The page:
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Seattle Medical Malpractice Law Blog

Fat-shaming from doctors can result in failure to diagnose

Doctors are humans, which means that they make mistakes. They also have prejudices and personal opinions that can impact the quality of care patients receive. While codes of ethics at most hospitals preclude a doctor from refusing to treat patients because of the color of their skin or religion, those who are obese or extremely obese may face overt discrimination.

Many people who are overweight or obese have experienced a doctor ignoring serious symptoms. Instead of exploring other potential causes, doctors biased against overweight patients may assume that everything from irregular heartbeats to serious pain is simply a result of the patient being overweight. That can result in a failure to diagnose serious issues, such as potential heart failure, cancer and a host of other potentially life-threatening conditions.

The details of misdiagnosis

With the devastating effects cancer can have on the body, a proper and timely diagnosis can make the difference between life or death. Washington, as well as the rest of the United States, does not hold all doctors accountable for misdiagnosis. In order to prove a diagnosis error, patients must prove that the doctor was negligent when he or she should have detected the illness, or show that the doctor properly diagnosed the illness but failed to provide adequate care.

The New York Times covers one corner of the all-too-frequent occurrence of cancer diagnosis errors. Reports show that many patients are fearful they may choose inefficient oncologists and surgeons, whether that inefficiency stems from lack of training, negligence or other type of medical misstep. A large majority of patients have a growing mistrust in the health system because of the common occurrence of cancer misdiagnosis, and since the disease can prove difficult to treat, most individuals must make appointments with multiple doctors. Generally, cancer patients must receive treatment from surgeons and specialists in radiation and chemotherapy. Properly diagnosing cancer can be extremely difficult, and often requires a series of appointments involving biopsies, insurance and therapy sessions.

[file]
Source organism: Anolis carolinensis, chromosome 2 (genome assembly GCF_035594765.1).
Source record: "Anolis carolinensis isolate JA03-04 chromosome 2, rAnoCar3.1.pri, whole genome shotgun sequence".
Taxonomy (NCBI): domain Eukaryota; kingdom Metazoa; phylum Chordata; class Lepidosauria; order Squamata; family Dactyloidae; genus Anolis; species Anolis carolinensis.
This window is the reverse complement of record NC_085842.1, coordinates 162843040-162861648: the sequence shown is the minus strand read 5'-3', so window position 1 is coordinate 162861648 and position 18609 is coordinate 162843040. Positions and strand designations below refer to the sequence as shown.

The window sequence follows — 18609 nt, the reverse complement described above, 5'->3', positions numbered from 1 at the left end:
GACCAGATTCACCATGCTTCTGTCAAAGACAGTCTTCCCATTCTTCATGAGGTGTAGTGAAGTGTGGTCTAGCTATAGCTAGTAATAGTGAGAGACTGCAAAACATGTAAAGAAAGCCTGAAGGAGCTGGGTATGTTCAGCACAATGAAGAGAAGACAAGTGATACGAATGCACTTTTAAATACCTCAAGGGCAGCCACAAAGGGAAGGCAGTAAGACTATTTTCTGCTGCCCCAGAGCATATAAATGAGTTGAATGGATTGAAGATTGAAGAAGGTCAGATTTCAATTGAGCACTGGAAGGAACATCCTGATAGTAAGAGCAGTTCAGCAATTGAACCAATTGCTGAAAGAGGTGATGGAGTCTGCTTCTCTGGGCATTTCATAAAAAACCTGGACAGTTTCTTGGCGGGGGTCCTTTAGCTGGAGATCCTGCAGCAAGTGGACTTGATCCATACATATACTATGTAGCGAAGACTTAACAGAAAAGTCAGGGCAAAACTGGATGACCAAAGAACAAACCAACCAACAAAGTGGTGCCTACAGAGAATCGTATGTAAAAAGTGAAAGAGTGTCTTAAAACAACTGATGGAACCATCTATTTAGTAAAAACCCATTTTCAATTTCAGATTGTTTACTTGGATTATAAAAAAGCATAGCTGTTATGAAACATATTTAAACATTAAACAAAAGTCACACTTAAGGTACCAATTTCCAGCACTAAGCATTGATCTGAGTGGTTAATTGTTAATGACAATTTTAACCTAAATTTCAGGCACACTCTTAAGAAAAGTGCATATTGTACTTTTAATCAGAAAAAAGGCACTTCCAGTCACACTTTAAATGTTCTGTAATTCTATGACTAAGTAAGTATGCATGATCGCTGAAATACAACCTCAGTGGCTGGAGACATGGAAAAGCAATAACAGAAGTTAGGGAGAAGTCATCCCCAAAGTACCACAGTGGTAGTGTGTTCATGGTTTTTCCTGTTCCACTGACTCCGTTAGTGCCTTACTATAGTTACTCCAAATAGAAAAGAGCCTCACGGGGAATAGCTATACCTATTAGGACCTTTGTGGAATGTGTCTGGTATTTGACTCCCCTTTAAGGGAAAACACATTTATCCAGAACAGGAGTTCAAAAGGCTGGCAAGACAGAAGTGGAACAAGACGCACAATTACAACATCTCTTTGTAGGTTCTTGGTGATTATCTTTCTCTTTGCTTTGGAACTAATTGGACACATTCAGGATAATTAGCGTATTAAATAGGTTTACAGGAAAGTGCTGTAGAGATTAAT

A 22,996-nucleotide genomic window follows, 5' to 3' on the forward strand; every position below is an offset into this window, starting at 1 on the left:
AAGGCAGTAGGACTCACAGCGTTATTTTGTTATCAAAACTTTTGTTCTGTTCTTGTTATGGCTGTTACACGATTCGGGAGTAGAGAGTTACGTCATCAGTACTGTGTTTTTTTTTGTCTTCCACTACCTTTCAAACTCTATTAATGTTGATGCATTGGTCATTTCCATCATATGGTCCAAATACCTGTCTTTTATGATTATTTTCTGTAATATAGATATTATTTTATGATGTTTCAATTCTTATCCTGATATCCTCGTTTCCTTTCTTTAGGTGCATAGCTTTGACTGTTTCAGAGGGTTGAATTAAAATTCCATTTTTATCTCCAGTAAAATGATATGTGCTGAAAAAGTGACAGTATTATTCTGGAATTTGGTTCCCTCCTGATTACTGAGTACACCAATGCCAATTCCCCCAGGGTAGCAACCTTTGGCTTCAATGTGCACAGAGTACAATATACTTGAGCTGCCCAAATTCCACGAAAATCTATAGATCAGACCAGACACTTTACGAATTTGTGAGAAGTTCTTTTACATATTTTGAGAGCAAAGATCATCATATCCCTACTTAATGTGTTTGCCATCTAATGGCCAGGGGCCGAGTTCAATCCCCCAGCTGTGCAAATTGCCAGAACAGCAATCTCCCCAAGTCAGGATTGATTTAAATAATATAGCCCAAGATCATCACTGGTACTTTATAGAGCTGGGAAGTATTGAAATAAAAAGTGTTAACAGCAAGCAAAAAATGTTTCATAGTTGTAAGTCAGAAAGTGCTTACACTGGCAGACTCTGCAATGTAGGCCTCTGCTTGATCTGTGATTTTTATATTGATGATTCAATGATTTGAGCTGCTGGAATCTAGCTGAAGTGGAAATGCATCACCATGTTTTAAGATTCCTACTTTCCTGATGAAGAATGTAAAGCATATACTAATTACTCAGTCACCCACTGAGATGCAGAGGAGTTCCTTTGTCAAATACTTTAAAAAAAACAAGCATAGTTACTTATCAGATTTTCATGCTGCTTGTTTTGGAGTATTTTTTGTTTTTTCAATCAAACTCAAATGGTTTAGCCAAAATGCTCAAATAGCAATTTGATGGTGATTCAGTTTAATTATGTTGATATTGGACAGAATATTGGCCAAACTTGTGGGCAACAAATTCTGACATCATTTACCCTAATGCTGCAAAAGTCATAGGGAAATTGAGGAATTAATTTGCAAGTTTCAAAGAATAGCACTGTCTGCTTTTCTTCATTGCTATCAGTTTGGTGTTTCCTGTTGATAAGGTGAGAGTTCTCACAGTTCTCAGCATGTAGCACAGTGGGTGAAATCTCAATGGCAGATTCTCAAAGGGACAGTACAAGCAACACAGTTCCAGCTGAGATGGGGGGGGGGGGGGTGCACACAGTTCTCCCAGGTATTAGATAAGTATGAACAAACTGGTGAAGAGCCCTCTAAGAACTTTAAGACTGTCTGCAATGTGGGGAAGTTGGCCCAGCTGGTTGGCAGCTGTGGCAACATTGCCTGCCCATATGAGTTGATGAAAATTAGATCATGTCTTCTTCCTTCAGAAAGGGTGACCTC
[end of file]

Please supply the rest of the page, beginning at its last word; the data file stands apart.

Surgical errors: a matter of trust?

Doctors handle some of life's most crucial moments, which means they also stand as knowledgeable and experienced professionals that a community can trust. While a large majority of physicians and surgeouns are successful and loyal health professionals, some, unfortunately, are not as reliable. Studies and reports point toward various reasons why some Washington medical professionals simply cannot be trusted.

One factor leading to surgical errors in the area could be due to a lack of experience. The Washington Post highlights the ongoing debate around surgeons with minimal expertise performing high-risk procedures. Many of these cases arise from hospitals that lack experience caring for a significant number of patients. The news article also delves into studies showing that patients were more likely to have successful surgeries from surgeons who performed the surgery 25 times or more a day, as opposed to doctors who were less familiar with the procedure. While practice does not necessarily make perfect, such studies show that surgeons became more efficient at a particular procedure the more they performed that procedure.

Understanding the ED triage process

People in Seattle may hear stories about patients dying in emergency department waiting rooms and worry that they might face the same scenario were they to present to the hospital in an emergent event. Many have developed a “first come, first serve” mentality when it comes to waiting for services (including health care). However, visits to the ED are not supposed to work the same way. Of the 130.4 million ED visits that the Center for Disease Control and Prevention reports occur annually, it may be reasonable to assume that not each of those share the same level of acuity. So how are ED providers to determine who should be seen first?

According to the Agency for Healthcare Research and Quality, an emergency severity index is used during the ED triage process. The index dictates the decision-making of ED triage nurses in order to assign an appropriate level of acuity to patients. The ESI triage process proceeds as follows:

  •          Does the patient require immediate life-saving intervention? If so, he or she needs to be seen immediately.
  •          Is the patient in a high-risk situation, feeling confused, lethargic or disoriented, or experiencing severe pain or distress? If so, then he or she should be placed in the next available ED bed.
  •          How many resources are needed to deliver care? Vital signs are included in these resources, the results of which could bump one up to a higher severity index.

When a diagnosis is a misdiagnosis